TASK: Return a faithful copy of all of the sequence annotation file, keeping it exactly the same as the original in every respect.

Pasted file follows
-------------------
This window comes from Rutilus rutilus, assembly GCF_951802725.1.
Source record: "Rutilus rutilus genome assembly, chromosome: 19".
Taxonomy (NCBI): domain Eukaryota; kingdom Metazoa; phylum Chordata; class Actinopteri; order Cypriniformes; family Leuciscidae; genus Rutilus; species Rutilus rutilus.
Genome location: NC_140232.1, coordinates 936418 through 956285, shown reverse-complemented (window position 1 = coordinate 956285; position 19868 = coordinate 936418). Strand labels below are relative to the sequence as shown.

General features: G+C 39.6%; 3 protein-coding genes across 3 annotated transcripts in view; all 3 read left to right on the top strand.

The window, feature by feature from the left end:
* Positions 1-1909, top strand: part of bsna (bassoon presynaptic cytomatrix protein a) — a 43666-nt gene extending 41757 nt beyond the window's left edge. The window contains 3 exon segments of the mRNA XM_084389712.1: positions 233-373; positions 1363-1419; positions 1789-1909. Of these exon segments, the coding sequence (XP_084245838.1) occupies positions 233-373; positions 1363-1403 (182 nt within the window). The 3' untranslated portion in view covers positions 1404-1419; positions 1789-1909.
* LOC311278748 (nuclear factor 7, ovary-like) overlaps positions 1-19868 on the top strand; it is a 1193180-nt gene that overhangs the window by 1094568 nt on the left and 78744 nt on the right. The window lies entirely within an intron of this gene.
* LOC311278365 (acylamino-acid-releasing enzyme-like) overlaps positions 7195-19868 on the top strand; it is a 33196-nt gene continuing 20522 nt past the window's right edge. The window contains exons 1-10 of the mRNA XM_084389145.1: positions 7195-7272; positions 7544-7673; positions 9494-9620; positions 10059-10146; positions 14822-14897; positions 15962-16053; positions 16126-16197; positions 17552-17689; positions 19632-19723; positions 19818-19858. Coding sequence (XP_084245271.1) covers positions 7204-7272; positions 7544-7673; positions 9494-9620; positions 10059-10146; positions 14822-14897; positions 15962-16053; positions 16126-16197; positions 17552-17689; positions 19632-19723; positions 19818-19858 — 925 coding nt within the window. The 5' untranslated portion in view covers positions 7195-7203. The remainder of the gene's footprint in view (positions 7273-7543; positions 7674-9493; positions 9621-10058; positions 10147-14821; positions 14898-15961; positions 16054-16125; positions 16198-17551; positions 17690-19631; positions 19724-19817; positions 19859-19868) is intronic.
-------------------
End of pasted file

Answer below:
This window comes from Rutilus rutilus, assembly GCF_951802725.1.
Source record: "Rutilus rutilus genome assembly, chromosome: 19".
Taxonomy (NCBI): domain Eukaryota; kingdom Metazoa; phylum Chordata; class Actinopteri; order Cypriniformes; family Leuciscidae; genus Rutilus; species Rutilus rutilus.
Genome location: NC_140232.1, coordinates 936418 through 956285, shown reverse-complemented (window position 1 = coordinate 956285; position 19868 = coordinate 936418). Strand labels below are relative to the sequence as shown.

General features: G+C 39.6%; 3 protein-coding genes across 3 annotated transcripts in view; all 3 read left to right on the top strand.

The window, feature by feature from the left end:
* Positions 1-1909, top strand: part of bsna (bassoon presynaptic cytomatrix protein a) — a 43666-nt gene extending 41757 nt beyond the window's left edge. The window contains 3 exon segments of the mRNA XM_084389712.1: positions 233-373; positions 1363-1419; positions 1789-1909. Of these exon segments, the coding sequence (XP_084245838.1) occupies positions 233-373; positions 1363-1403 (182 nt within the window). The 3' untranslated portion in view covers positions 1404-1419; positions 1789-1909.
* LOC311278748 (nuclear factor 7, ovary-like) overlaps positions 1-19868 on the top strand; it is a 1193180-nt gene that overhangs the window by 1094568 nt on the left and 78744 nt on the right. The window lies entirely within an intron of this gene.
* LOC311278365 (acylamino-acid-releasing enzyme-like) overlaps positions 7195-19868 on the top strand; it is a 33196-nt gene continuing 20522 nt past the window's right edge. The window contains exons 1-10 of the mRNA XM_084389145.1: positions 7195-7272; positions 7544-7673; positions 9494-9620; positions 10059-10146; positions 14822-14897; positions 15962-16053; positions 16126-16197; positions 17552-17689; positions 19632-19723; positions 19818-19858. Coding sequence (XP_084245271.1) covers positions 7204-7272; positions 7544-7673; positions 9494-9620; positions 10059-10146; positions 14822-14897; positions 15962-16053; positions 16126-16197; positions 17552-17689; positions 19632-19723; positions 19818-19858 — 925 coding nt within the window. The 5' untranslated portion in view covers positions 7195-7203. The remainder of the gene's footprint in view (positions 7273-7543; positions 7674-9493; positions 9621-10058; positions 10147-14821; positions 14898-15961; positions 16054-16125; positions 16198-17551; positions 17690-19631; positions 19724-19817; positions 19859-19868) is intronic.